Saskatchewan's One Bright Shining Moment, At Least It Seemed So at the Time

AuthorKen Norman
ProfessionProfessor of Law at the University of Saskatchewan
chapter 3
Ken Norman 1
In August of 1979, The Sa skatchewan Human Rights Code2 (Code) came
into force. Its ambition wa s to be comprehensive and transfor mative in
novel ways. I propose to dis cuss this in some de tail. But rst, a l ittle back-
ground mig ht be helpful.
On the twentie th anniversary of t he Universal Declaration of Human
Rights3 (UDHR), the Canadian Ba r Review (Review) dedicated its December
1968 issue to The Internation al Year for Human Rights 1968.4 In his intro-
duction, editor JG Cas tel referred to the r ange of penal st atutory ant i-
discri mination prov isions across the cou ntry in the a reas of employ-
ment and accommod ation as being “often n arrow and quite ineectua l.”5
Further a long in that same number of the Rev iew, Walter Tarnopolosk y
advanced arg uments in favour of t he shift , lead by Ontario,6 to replace
these penal s tatutes with “ the velvet glove” on the ha nd of a human
rights comm ission whose prima ry tools were to be “concil iation and
1 Ken Norman is a pr ofessor of Law at the Univer sity of Saskatc hewan. This
chapter draw s in part on Ken Norm an, “Promotin g and Protecti ng Human
Rights: Sna kes and Ladders” (Spri ng 2013) Canadian Issu es 55.
2 SS 1978, c S-24 .1 [SHR Code].
3 GA Res 217A (III), UNGAOR, 3d Sess, Supp No 13, UN Doc. A/810, (1948) 71.
Adopted 10 December 1948.
4 (1968) 46 Can Ba r Rev.
5 JG Castel, “Intern ational Year for Human R ights 1968” (1968) 46 Can Bar
Rev 545.
6 Human R ights Code, RSO 1961-62, c 93.
ken norman
settlement.”7 Tarnopolsky’s metaphor of “the velvet g love” leaves liti-
gation of human rights complaint s as a tool to be utili zed by a human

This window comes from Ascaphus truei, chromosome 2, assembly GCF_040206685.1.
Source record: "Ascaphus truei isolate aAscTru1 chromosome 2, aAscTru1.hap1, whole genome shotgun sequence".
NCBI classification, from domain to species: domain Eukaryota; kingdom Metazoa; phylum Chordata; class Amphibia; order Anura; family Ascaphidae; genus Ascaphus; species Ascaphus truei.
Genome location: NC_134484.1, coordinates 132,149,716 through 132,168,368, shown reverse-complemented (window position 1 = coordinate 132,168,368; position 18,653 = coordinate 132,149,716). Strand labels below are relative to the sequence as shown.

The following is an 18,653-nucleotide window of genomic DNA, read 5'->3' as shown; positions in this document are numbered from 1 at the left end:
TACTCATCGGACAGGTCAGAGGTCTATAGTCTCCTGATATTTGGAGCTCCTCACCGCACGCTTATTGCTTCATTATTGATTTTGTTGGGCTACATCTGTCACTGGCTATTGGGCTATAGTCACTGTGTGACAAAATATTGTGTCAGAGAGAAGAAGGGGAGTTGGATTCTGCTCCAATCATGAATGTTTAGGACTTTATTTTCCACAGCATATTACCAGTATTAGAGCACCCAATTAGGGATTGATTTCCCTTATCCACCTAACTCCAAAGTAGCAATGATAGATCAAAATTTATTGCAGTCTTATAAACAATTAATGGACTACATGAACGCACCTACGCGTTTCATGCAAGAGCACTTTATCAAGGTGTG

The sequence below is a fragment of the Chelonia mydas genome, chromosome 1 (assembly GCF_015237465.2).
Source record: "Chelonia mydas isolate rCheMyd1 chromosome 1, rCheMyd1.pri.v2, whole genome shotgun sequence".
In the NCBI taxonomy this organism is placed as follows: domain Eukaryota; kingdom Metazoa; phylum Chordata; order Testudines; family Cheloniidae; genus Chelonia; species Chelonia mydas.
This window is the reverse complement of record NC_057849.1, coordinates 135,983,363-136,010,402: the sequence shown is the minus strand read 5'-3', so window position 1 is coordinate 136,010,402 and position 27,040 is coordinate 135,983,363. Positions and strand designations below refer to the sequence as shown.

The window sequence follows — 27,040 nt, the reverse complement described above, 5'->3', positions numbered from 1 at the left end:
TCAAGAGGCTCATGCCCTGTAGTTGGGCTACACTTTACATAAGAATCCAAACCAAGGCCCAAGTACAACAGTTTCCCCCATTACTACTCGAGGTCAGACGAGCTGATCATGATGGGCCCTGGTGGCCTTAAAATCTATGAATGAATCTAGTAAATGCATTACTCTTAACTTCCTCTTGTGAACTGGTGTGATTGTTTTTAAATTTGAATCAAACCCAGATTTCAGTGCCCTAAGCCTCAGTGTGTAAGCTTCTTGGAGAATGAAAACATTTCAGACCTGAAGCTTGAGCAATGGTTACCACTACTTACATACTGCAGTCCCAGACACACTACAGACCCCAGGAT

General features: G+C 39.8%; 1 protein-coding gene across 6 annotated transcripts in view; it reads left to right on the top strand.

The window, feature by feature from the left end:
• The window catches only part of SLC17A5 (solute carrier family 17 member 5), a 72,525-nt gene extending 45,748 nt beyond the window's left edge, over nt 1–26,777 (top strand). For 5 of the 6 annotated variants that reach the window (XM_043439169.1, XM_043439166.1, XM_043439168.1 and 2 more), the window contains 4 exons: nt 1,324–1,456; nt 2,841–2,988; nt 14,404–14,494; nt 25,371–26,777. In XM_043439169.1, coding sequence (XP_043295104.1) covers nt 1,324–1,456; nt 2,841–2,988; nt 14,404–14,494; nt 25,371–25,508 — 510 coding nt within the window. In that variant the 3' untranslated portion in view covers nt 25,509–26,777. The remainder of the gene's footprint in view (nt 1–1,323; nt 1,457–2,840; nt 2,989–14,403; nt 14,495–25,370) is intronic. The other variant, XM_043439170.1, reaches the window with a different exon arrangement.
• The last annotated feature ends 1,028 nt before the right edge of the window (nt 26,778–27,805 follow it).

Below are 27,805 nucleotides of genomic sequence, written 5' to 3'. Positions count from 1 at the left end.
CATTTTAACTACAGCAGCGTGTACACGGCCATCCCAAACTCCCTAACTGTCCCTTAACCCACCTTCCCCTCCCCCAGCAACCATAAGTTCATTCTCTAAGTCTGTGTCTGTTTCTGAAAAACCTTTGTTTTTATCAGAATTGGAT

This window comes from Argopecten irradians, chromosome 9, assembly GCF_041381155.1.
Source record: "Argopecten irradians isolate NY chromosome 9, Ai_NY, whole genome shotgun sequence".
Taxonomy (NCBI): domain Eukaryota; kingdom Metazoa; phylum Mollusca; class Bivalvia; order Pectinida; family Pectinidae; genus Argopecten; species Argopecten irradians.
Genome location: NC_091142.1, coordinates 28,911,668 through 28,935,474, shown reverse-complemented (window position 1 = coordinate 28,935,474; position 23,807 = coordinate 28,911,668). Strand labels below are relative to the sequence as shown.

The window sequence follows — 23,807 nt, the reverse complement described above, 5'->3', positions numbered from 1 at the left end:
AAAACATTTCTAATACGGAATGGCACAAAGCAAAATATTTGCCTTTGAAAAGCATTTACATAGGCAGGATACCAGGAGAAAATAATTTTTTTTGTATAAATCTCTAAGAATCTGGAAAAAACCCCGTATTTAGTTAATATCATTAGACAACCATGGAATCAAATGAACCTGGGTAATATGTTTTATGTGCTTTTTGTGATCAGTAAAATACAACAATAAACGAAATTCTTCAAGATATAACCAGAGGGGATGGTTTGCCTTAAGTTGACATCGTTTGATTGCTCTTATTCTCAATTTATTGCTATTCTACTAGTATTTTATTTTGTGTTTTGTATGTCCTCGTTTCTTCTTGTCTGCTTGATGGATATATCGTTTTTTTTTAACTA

rights comm ission if and only if the softer techniques come to impasse.
In short, the emph asis for human r ights commi ssions was to be on per-
suasion. Dan iel Hill, r st Director of the Ont ario commiss ion elaborated:
Modern day huma n rights legi slation is pred icated on the theor y
that the ac tions of prejudiced peo ple and their att itudes can be
changed an d inuenced by the process of re-educat ion, discussion,
and the present ation of dispass ionate socio-scient ic material s that
are used to ch allenge popula r myths and ste reotypes about pe ople.8
As Brian Howe and M alcolm Andrade put it:
The domina nt thinkin g behind the legislat ion [in Ontario and else-
where until t he mid-1970s] was that discr iminat ion is caused pri-
marily b y misguided person s in need of education, pers uasion, and
enlighte nment . . . . Every eort is made b y commission ocers to
bring the d isputing pa rties togethe r, encourage negotiat ion and
compromise, and ac hieve a sett lement. If concili ation should hap-
pen to fail , then the iron hand of law en forcement and adjudicat ion
through t ribunals an d the courts is used , but only as a last resort.9
Near the end of the 1970s I had occa sion to think long a nd hard about this
state of thi ngs in terms of the role of a huma n rights commission. I n the
early summer of 1978, I was ap pointed “chairman” of the Sask atchewan
Human Right s Commission. This position wa s attractive to me because
it seemed to oer a way forwa rd in terms of promot ing a cultu re of hu-
man right s as envisaged by the UDHR. A review of t he “velvet glove,” the
underlying a ssumption and a dec ade’s experience in its use by hu man
7 Walte r Surma Tarnopolsk y, “The Iron Hand in the Velvet Glove” (1968) 46
Can Bar Rev 565.
8 Da niel Hill, “Me rchants of Hate” in Human R elations (Toronto: Ontario
Human Rig hts Commission, Ju ne 1965), cited in Walter Surma Tarnopols ky,
Discriminati on and the Law in Canada (Toronto: Richard De B oo, 1982) at 32
9 R Brian Howe & Malcolm J Andr ade, “The Reputat ions of Human Right s
Commission s in Canada” (Fall/autom ne 1994) 9:2 CJLS/RCDS 1.

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